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Drive Crop Input Efficiency & Accuracy with the R7® Field Monitoring Tool

Mar 25, 2020

The Field Monitoring Tool allows a grower to see if a field is trending up or down.
Aside from hiring a small army to roam your acres in search of nutrient deficiencies or pressure from weeds, insects or disease, growers used to lack an effective way to scout their fields. Thanks to satellite imagery analyzing platforms like the R7® Field Monitoring tool, producers can now pinpoint specific fields of concern before ever stepping foot in their fields.
 
The Field Monitoring tool analyzes low-resolution satellite imagery on a daily basis to measure biomass accumulation. Powered through a trend status, it can calculate changes from the last image collected to the most recent, mapping out high-level insights that show users how their crop is progressing.
 
The Field Monitoring tool benchmarks fields of the same crop that were planted within five days of each other and identifies the outliers to help growers focus their scouting and application efforts. Each enrolled field is assigned a color that identifies whether there is high biomass accumulation (black), average accumulation (white) or low accumulation (red). This allows a grower to identify and manage the potential of the field throughout the season to gain maximum ROI on a field to field basis.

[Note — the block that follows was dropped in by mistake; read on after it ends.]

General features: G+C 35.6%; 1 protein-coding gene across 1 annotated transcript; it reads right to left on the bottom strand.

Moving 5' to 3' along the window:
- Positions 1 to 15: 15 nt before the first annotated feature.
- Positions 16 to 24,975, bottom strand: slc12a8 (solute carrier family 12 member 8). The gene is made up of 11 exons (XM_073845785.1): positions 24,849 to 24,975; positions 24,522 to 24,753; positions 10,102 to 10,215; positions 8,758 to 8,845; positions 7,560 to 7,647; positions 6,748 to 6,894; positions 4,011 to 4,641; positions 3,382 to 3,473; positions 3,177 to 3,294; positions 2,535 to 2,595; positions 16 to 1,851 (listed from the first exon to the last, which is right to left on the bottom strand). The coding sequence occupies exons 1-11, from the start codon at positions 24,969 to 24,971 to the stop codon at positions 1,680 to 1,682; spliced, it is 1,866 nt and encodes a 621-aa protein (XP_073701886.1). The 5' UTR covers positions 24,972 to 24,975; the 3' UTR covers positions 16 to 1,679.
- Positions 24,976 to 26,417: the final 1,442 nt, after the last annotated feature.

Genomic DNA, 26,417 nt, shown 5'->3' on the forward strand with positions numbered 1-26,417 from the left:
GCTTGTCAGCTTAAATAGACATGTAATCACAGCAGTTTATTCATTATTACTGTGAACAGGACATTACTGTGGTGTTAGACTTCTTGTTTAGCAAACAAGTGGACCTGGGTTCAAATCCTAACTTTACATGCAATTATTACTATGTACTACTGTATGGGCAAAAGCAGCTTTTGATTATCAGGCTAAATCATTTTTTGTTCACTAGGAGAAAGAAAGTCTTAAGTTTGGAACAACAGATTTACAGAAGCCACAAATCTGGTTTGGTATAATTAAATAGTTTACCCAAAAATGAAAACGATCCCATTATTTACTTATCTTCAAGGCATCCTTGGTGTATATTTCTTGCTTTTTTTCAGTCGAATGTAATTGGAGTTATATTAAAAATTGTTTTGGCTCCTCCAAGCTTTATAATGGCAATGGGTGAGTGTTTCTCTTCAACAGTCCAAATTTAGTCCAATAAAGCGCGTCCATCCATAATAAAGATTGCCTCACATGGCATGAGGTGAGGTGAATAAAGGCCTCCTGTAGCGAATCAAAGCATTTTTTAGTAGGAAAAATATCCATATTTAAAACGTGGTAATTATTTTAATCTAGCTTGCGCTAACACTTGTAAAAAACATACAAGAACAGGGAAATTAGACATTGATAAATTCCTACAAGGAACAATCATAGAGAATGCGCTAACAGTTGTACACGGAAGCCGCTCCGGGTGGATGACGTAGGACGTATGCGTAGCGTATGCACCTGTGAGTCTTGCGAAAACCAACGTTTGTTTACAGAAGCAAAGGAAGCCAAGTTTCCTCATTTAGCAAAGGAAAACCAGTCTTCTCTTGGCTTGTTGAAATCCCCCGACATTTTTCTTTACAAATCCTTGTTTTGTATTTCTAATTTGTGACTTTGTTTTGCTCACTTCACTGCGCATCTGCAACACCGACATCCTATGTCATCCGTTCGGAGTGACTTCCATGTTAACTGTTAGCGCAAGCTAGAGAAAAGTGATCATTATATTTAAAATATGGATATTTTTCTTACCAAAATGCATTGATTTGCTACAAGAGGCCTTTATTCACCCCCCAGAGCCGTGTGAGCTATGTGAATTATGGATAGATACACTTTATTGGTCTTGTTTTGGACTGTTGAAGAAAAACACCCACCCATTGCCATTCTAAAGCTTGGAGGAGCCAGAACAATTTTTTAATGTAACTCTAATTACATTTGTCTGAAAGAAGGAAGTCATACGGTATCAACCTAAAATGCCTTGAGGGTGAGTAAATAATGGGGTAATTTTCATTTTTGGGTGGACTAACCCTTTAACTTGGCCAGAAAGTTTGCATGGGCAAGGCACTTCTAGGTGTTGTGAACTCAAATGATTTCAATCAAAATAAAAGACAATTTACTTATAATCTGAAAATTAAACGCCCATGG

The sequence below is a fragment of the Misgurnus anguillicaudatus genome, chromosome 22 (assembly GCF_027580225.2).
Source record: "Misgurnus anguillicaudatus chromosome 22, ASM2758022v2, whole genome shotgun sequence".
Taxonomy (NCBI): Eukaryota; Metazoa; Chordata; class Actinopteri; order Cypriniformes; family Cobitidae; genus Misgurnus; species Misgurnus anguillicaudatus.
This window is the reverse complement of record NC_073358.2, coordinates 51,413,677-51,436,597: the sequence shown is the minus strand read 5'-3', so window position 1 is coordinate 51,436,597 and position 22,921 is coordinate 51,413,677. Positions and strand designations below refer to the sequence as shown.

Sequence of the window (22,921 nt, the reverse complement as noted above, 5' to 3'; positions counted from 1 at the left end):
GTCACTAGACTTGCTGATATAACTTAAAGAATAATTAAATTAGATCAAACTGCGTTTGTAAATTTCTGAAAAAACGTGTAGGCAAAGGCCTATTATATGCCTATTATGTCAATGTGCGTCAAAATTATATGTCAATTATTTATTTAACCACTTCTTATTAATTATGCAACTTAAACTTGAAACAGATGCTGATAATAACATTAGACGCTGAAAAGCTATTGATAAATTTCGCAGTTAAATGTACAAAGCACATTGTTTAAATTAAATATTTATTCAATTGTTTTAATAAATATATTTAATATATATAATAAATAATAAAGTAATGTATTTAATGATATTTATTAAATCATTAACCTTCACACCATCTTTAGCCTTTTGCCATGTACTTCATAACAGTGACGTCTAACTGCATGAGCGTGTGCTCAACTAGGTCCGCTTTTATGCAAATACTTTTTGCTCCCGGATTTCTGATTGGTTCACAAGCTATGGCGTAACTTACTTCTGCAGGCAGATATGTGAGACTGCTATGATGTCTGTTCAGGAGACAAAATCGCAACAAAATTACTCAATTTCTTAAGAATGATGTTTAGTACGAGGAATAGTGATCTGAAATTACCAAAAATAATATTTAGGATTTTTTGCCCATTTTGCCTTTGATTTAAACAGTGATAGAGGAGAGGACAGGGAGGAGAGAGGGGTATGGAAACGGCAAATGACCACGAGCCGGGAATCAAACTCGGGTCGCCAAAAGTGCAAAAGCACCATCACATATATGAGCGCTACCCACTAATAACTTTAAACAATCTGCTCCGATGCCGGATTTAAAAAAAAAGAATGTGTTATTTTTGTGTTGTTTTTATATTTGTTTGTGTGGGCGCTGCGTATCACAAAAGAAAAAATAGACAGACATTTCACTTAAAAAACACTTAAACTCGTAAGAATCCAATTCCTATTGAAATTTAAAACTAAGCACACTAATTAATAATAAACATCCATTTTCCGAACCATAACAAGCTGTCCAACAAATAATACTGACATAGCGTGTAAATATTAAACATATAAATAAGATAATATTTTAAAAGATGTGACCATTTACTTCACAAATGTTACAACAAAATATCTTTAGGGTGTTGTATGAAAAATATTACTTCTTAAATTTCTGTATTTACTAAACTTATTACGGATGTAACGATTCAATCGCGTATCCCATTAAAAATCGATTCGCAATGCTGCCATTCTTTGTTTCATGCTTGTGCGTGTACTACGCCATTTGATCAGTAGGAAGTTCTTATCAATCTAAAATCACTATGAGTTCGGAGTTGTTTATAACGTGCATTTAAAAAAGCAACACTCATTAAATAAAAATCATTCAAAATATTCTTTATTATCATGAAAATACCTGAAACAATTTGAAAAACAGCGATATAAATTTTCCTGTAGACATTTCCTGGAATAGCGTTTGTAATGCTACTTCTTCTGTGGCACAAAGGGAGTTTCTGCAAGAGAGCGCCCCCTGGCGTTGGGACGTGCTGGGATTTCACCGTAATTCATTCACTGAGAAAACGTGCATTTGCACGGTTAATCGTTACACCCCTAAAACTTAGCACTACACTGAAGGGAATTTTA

Time management is often a pain point in-season simply due to the nature of the business. Field Monitoring tool can help to mitigate these issues when mother natures doesn’t cooperate. For example, let’s say you must apply a crop input within 24 to 48 hours because rainfall is forecasted, and you have 30 fields to scout. The Field Monitoring tool shows you exactly what fields to focus your scouting efforts in so you can determine whether inputs are needed or not in the timeframe allowed. 
 
There are three important times during the growing season that I encourage producers to use the Field Monitoring tool: early season, mid-season, and harvest. Here’s how the platform can help during each of these phases.
 
Early Season
Using the Field Monitoring Tool in the weeks following emergence will help you set the tone for the entire growing season. By identifying problem areas early on, you can get a feel for the potential each field has and make an educated decision about where to focus your crop nutrition and protection applications. Some problems like nutrient deficiencies or weed pressure can be corrected. Others, like soil compaction or uneven emergence, are problems you will see for the rest of the season.
 
  • Black: At this point in the season, above average biomass accumulation can be good or bad. These fields could either have a really good stand due to ideal planting and fertility conditions, or a significant amount of weed pressure. So, you’ll want to put boots on the ground in these locations to determine whether they’re suited for high management levels or herbicide applications.
  • White: White-shaded areas in a field indicate that crop development is progressing well, with stand counts within 90 percent of your target range. This is typically a sign that you achieved ideal planting depth and roots are developing as they should.